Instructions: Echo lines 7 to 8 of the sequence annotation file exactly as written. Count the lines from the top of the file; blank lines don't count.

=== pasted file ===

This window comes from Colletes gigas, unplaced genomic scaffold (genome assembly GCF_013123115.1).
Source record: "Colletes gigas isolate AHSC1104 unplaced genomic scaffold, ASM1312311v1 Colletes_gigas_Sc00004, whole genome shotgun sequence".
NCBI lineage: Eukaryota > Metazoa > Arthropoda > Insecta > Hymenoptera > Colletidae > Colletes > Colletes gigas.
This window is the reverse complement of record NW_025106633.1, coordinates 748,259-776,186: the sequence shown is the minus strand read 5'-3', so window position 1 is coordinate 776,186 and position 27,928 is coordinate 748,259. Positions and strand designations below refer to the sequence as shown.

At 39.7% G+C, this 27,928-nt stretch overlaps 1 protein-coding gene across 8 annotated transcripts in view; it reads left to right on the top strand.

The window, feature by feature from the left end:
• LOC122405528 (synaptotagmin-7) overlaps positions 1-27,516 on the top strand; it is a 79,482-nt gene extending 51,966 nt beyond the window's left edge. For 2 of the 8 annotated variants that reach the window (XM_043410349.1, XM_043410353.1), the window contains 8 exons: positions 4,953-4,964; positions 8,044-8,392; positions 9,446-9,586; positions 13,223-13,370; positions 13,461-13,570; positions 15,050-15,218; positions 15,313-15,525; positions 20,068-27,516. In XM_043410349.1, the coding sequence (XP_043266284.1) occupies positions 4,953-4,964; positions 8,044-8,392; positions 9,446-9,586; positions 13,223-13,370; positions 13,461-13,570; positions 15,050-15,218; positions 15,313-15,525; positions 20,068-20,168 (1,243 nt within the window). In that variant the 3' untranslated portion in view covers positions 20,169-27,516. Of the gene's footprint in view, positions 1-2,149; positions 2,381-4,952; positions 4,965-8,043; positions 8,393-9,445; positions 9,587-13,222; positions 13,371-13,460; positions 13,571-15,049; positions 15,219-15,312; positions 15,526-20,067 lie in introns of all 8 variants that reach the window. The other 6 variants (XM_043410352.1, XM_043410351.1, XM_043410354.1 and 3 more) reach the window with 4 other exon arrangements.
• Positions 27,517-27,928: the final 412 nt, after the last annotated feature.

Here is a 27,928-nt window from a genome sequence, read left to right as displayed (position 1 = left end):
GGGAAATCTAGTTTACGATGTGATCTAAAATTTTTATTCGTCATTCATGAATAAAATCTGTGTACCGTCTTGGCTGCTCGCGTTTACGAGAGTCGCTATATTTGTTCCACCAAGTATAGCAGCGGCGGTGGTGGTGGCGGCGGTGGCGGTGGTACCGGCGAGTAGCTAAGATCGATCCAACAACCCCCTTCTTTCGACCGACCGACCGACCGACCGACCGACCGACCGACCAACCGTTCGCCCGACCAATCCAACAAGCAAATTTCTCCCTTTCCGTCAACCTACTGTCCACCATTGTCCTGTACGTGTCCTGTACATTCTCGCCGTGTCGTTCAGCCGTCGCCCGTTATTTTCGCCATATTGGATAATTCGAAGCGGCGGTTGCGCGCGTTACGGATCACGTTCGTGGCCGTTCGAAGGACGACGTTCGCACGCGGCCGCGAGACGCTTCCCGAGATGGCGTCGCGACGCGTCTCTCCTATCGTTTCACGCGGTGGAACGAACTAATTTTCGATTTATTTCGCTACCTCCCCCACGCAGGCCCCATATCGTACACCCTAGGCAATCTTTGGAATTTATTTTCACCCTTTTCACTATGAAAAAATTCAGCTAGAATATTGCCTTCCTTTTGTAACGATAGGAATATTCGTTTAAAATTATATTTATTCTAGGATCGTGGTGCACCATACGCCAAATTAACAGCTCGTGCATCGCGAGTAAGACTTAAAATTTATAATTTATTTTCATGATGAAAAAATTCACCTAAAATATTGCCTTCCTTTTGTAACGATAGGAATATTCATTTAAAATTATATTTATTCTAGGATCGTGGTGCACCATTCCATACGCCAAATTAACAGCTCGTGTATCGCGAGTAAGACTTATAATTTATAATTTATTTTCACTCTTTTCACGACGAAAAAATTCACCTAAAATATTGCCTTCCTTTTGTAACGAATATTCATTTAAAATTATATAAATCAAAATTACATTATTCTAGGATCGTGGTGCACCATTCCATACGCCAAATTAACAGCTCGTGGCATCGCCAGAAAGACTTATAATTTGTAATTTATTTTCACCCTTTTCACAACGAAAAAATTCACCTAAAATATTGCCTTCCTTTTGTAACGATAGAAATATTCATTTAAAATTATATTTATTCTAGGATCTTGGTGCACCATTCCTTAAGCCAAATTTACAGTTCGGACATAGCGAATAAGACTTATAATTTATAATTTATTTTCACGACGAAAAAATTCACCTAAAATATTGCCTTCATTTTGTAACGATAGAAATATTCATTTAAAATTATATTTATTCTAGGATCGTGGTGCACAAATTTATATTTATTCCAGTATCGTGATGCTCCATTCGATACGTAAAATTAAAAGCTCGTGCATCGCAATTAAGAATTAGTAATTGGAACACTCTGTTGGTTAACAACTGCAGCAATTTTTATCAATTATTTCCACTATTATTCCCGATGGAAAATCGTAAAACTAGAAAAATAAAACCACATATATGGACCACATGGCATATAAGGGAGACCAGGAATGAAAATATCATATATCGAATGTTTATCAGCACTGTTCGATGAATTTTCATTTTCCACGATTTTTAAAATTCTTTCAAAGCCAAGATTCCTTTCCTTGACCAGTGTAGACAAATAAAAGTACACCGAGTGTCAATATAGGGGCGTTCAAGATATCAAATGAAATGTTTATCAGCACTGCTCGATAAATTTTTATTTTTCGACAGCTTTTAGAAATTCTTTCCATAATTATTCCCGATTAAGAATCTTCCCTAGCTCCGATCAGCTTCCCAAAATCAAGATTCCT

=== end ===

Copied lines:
• LOC122405528 (synaptotagmin-7) overlaps positions 1-27,516 on the top strand; it is a 79,482-nt gene extending 51,966 nt beyond the window's left edge. For 2 of the 8 annotated variants that reach the window (XM_043410349.1, XM_043410353.1), the window contains 8 exons: positions 4,953-4,964; positions 8,044-8,392; positions 9,446-9,586; positions 13,223-13,370; positions 13,461-13,570; positions 15,050-15,218; positions 15,313-15,525; positions 20,068-27,516. In XM_043410349.1, the coding sequence (XP_043266284.1) occupies positions 4,953-4,964; positions 8,044-8,392; positions 9,446-9,586; positions 13,223-13,370; positions 13,461-13,570; positions 15,050-15,218; positions 15,313-15,525; positions 20,068-20,168 (1,243 nt within the window). In that variant the 3' untranslated portion in view covers positions 20,169-27,516. Of the gene's footprint in view, positions 1-2,149; positions 2,381-4,952; positions 4,965-8,043; positions 8,393-9,445; positions 9,587-13,222; positions 13,371-13,460; positions 13,571-15,049; positions 15,219-15,312; positions 15,526-20,067 lie in introns of all 8 variants that reach the window. The other 6 variants (XM_043410352.1, XM_043410351.1, XM_043410354.1 and 3 more) reach the window with 4 other exon arrangements.
• Positions 27,517-27,928: the final 412 nt, after the last annotated feature.